Pilot project puts focus on dyslexia
State program supports screening, services for reading disability
A North Dakota pilot program is making $250,000 available to schools and educational associations to develop programs that provide early screening and intervention services for dyslexia.
The 2019 Legislature appropriated the funding in a bill sponsored by first-time legislator and educator Rep. Michelle Strinden, R-Fargo, who saw the need for better services through her own family’s experience and in working with other parents.
“That’s really my passion to help other students in the state of North Dakota gain access to the type of teaching that will help them to read at an early age,” she said.
Dyslexia is defined in state law as a neurological learning disability characterized by difficulties with accurate or fluent recognition of words and poor spelling and decoding abilities, independent of the individual’s general intelligence level.
The Orton-Gillingham approach is the gold standard for teaching children with dyslexia, although it’s not currently used in North Dakota public schools, Strinden said.
The demand for dyslexia services was apparent at a House Education Committee meeting on House Bill 1461, which appropriated the grant funds, Strinden said. She said the room was crowded with people who presented testimony for about four hours.
An estimated 15% to 20% of the population is dyslexic, Strinden said.
“That’s a large group of children that are not being reached, so the consequences for them are grave if they don’t learn to read,” she said.
Her son, now in high school, had been identified with dyslexia at a young age at a private therapy center in Moorhead, Minnesota. Strinden began home schooling and sending her son to therapy for dyslexia when he was in second grade.
Because children with dyslexia often are smart and capable, they can hide signs of the disability, particularly if their disabilities are only moderate, Strinden said. Sometimes, signs of dyslexia don’t become apparent until third or fourth grade, when education switches from learning to read to reading to learn, she said.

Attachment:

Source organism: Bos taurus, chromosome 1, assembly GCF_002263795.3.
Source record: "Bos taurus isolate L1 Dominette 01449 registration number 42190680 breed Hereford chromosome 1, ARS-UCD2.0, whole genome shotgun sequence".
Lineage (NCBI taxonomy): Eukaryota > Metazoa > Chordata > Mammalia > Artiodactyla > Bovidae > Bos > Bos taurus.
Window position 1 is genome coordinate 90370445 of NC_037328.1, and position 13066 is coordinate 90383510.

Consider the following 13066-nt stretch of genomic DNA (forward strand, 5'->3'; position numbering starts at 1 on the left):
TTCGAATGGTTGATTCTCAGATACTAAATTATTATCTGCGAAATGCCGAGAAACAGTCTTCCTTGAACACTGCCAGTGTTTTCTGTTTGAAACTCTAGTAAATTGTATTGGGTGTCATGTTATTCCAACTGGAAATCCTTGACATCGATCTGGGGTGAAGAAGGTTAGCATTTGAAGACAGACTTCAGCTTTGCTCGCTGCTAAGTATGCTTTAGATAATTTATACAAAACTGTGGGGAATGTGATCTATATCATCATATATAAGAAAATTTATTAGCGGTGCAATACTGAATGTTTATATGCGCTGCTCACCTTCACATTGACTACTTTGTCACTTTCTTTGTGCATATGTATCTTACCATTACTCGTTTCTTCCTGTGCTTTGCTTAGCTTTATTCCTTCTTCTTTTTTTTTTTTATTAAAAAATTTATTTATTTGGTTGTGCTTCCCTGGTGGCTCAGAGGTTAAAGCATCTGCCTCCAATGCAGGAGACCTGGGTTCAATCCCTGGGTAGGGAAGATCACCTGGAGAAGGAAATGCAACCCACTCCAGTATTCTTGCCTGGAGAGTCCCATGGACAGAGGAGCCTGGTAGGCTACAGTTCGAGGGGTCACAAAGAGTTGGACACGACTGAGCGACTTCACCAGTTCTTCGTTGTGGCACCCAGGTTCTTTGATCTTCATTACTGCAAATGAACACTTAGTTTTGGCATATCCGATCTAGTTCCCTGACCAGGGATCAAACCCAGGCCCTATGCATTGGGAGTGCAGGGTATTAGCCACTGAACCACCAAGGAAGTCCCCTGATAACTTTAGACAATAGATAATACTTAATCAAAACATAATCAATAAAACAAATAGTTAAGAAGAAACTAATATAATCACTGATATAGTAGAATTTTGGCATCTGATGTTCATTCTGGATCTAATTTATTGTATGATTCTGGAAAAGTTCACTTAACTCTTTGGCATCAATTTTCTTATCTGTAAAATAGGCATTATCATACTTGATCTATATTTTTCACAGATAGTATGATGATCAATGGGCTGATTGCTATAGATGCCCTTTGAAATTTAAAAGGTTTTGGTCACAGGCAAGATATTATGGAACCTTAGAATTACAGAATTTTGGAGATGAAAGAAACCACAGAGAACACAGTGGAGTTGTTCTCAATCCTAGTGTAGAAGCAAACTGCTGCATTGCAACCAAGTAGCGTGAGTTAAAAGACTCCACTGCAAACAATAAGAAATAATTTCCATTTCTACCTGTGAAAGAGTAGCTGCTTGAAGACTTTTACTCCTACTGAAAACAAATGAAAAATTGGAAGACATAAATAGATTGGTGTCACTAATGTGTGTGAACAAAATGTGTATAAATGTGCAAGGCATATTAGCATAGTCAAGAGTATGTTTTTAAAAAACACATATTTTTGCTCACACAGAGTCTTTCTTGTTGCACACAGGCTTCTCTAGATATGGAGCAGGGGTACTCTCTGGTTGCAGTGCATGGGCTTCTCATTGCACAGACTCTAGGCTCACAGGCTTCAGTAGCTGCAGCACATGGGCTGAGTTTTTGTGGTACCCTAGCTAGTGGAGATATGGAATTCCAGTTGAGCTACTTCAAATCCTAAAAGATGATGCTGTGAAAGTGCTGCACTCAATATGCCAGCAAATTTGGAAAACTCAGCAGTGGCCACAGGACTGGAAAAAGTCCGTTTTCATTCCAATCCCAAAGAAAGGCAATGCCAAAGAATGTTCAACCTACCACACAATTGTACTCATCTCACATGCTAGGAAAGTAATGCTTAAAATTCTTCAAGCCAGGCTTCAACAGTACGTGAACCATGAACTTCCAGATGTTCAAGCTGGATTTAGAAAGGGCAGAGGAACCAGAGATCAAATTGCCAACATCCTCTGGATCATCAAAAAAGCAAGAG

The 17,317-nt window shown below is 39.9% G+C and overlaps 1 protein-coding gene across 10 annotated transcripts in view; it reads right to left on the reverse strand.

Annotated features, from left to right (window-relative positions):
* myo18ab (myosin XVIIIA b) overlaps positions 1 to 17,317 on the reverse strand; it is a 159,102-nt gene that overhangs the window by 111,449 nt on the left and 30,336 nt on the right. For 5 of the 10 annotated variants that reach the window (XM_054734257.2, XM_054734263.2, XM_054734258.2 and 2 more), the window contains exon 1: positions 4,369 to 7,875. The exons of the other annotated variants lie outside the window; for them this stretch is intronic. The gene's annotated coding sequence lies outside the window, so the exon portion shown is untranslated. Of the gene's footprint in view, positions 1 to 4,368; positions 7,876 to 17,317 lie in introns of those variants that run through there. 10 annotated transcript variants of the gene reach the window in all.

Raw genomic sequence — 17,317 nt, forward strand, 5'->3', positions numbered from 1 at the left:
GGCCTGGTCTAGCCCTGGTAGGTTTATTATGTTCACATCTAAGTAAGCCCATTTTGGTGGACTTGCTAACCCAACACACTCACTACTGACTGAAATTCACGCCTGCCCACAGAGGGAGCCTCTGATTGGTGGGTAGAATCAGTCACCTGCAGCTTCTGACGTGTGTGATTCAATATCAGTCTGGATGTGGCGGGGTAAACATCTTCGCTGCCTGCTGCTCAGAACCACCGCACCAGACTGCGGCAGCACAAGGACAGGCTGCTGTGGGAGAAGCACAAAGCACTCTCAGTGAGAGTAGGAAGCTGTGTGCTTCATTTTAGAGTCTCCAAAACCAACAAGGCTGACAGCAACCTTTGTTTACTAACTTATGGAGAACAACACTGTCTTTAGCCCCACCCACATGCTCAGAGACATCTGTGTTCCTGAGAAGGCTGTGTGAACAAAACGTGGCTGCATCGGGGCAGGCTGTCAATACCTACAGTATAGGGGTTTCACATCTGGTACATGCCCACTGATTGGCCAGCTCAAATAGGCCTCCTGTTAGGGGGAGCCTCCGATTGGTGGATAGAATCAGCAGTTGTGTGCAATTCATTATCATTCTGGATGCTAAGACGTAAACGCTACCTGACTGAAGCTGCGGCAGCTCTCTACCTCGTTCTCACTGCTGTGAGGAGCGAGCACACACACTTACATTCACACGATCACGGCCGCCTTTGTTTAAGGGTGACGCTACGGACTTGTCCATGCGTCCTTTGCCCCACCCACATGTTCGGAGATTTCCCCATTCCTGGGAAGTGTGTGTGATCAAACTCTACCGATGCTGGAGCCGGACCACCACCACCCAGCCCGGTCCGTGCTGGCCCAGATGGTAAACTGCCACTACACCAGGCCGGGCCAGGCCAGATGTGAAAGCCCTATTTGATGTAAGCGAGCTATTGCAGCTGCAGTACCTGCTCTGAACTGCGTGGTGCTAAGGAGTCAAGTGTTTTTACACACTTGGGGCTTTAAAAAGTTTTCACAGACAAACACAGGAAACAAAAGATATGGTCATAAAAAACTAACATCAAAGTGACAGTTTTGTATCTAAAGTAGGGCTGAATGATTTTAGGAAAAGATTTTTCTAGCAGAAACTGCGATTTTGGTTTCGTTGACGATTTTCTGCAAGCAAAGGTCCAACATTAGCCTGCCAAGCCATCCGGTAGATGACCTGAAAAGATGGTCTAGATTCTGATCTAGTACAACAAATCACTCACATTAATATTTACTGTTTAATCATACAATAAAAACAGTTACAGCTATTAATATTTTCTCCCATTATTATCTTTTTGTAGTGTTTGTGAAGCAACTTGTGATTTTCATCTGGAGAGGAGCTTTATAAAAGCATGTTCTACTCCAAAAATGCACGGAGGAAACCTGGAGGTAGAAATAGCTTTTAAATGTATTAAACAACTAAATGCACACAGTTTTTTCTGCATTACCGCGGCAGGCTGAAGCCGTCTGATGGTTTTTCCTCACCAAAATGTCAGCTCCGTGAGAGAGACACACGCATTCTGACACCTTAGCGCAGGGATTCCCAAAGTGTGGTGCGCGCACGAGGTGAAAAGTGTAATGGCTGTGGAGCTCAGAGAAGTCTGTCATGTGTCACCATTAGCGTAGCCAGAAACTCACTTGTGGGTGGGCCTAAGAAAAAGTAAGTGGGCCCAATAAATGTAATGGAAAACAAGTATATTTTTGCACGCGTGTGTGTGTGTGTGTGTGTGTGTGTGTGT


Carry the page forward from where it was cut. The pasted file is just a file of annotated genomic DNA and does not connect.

The education system has been reluctant to address dyslexia or even call it by its name, she added. Often, educators first try interventions such as placing students in slower reading groups, which don’t prove successful.
“They need intensive reading therapy,” Strinden said. “We see a lot of these kids really falling through the cracks They can learn how to read. They just need a different teaching system. They need a different methodology.”
Anna Hoover, Williston, was 4 years old when she was identified as having dyslexia while enrolled in a private preschool in Baltimore.
“It was really a tough journey,” she said. “I wasn’t making the gains that other children were.”
She recalls the anxiety and reluctance to attend school or participate in classroom activities because she couldn’t keep up with her peers.
“For me, to just be there and see my peers being able to read and I couldn’t – that was very upsetting,” she said. “I wanted to be like everyone else. I just wanted to be a normal kid.
“I think a lot of educators don’t understand the emotional side,” she added. “It’s very emotionally taxing on children.”
Her parents eventually enrolled her in a school for children with dyslexia, where she studied until entering high school. She went on to college and last year worked at St. Joseph’s Parish in Williston, teaching kindergarten. She is working toward obtaining a North Dakota teaching license.
Strinden said there is a need for screening of young students, for educating current educators on teaching methods and for adding those methods to curriculums at teacher education colleges. There’s also a need to create a place where parents and educators can go for information.
“You feel like, as a parent, you have to start from scratch and figure it all out,” Strinden said.
Decoding Dyslexia is a statewide group with a mission to increase awareness and connect parents with practitioners and experts. Justine Gibbon, a Kindred teacher and parent of two sons with dyslexia, is president of the organization. The group seeks to connect with teachers and parents on Facebook at Decoding Dyslexia North Dakota.
Strinden said other good things are happening in the state. The University of North Dakota is working to connect experts in the state and offer a dyslexia credential through its Speech Pathology Department. Dickinson State University and the University of Mary in Bismarck also are looking at options, she said.
School districts, regional education associations or special education units are eligible to apply to the North Dakota Department of Public Instruction to participate in the pilot program. An application must include plans for screening children at risk, enrolling children at risk in a reading program staffed by trained specialists and evaluating the effects of the program.
Information wasn’t available regarding the interest of local education groups in applying.